Interestingly, I'm struggling through a draft of a new story that features a man with perfect memory. So glad to know the word "hyperthymesia" now!

    I'm definitely going to pick up AND SHE WAS.

  16. The TV show "Unforgettable" is about a detective like this, so it is something I've been thinking about recently. Also, as I've done some work in eyewitness evidence, I find it very interesting the way in which our memories are encoded - not like a video camera. Yet it seems to be this way for people like this.

    I look forward to reading your book!

  17. @Deb "How can you live in the present.." Yes, exactly! And how can you forgive and forget when you can never forget? And how can you really be with the people around you, if your head is filled with people who are long gone? I had all those questions when I first found out about hyperthymesia. I've heard Marilu say she actually organizes her memories, but when I created Brenna, I figured she'd not be that organized...Writing someone with perfect memory was far-removed enough from who I am - I couldn't make her super-organized too!

  18. @Lisa I'd love to see your short story when you're done! And as for the downside of memory -- I always walk into rooms and think, "Why did I come in here again?" And then I have to walk out of the room before I remember. Sigh... Yeah, no perfect memory here.

  19. @Nancy - that's fascinating about memories being encoded. And I didn't know about Unforgettable until it aired, but I'm wondering if the creators saw that same magazine article I did....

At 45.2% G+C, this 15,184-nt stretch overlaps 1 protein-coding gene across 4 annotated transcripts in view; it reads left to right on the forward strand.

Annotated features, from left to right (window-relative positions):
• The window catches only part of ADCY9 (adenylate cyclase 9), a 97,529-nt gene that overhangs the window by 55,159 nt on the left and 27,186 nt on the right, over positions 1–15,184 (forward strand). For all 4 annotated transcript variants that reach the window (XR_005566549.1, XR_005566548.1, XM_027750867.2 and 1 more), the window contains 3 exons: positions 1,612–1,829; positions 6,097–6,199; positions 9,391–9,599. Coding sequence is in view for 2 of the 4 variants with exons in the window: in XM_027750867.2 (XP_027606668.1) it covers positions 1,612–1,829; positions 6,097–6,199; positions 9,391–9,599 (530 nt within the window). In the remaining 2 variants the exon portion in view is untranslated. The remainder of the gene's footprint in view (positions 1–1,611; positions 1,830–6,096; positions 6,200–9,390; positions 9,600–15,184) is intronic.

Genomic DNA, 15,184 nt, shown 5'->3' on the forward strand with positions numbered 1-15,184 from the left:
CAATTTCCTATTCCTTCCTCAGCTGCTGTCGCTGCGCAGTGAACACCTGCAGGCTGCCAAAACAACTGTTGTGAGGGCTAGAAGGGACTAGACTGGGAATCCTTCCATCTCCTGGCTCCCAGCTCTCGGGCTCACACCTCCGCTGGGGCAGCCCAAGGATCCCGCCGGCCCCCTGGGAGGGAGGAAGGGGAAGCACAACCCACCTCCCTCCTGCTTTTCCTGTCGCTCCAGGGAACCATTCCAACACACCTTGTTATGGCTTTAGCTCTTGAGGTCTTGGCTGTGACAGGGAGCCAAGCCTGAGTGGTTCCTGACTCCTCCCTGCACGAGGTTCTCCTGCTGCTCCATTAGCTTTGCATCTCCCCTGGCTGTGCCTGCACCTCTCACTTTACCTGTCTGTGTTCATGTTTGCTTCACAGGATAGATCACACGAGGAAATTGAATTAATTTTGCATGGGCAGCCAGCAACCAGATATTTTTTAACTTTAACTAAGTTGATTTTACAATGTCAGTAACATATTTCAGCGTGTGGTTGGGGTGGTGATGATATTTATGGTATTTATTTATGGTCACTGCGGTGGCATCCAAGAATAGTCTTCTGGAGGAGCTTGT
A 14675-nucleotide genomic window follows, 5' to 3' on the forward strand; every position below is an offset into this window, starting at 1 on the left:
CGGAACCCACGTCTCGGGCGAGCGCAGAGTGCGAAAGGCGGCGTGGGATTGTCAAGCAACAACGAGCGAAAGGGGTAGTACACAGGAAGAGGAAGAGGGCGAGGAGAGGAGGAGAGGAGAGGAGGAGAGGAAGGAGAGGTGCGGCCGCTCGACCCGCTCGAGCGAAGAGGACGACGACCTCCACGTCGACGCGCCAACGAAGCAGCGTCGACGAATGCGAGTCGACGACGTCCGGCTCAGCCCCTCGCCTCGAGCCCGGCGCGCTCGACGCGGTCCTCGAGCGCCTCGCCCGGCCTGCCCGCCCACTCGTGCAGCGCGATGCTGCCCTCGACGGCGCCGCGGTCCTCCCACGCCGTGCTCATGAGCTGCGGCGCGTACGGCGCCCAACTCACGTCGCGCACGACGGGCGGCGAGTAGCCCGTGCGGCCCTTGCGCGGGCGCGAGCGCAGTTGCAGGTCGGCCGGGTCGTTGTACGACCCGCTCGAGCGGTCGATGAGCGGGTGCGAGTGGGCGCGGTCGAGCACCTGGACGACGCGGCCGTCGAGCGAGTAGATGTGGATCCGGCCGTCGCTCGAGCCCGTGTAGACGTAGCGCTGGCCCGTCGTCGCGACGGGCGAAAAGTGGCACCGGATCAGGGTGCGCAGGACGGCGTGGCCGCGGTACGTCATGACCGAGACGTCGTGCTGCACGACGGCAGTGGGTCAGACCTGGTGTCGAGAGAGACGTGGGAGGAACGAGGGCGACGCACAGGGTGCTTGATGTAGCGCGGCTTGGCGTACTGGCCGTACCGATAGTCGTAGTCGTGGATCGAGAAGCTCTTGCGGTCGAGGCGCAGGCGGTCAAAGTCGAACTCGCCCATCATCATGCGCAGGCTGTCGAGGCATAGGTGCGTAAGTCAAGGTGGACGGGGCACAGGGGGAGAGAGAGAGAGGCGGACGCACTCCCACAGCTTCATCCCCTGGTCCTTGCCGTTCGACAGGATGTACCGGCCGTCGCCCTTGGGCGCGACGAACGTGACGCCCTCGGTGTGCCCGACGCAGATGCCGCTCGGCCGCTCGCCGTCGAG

20. Now am going to watch Unforgettable as well as reading your book, Alison!

    I had a friend who had, if not hyperthymesia, something very close, although I had no idea there was a name for it. She could repeat long conversations that had happened years before verbatim, as well as times, dates, and details of events going back to her childhood. She also held grudges, which I suppose is understandable. She self-medicated heavily and ended up dying tragically.

    This "facility" would certainly necessitate a coping mechanism of some sort....

  21. I think Rosemary is glad she doesn't have hyperthymesia because it means she doesn't have to relive what she was thinking when she invited me on the blog yesterday. :)

    But I'm glad I came back, Alison, because 1) I've got a new book for my TBR; and 2) I get to say CONGRATULATIONS on the USA Today list!! Amazing!!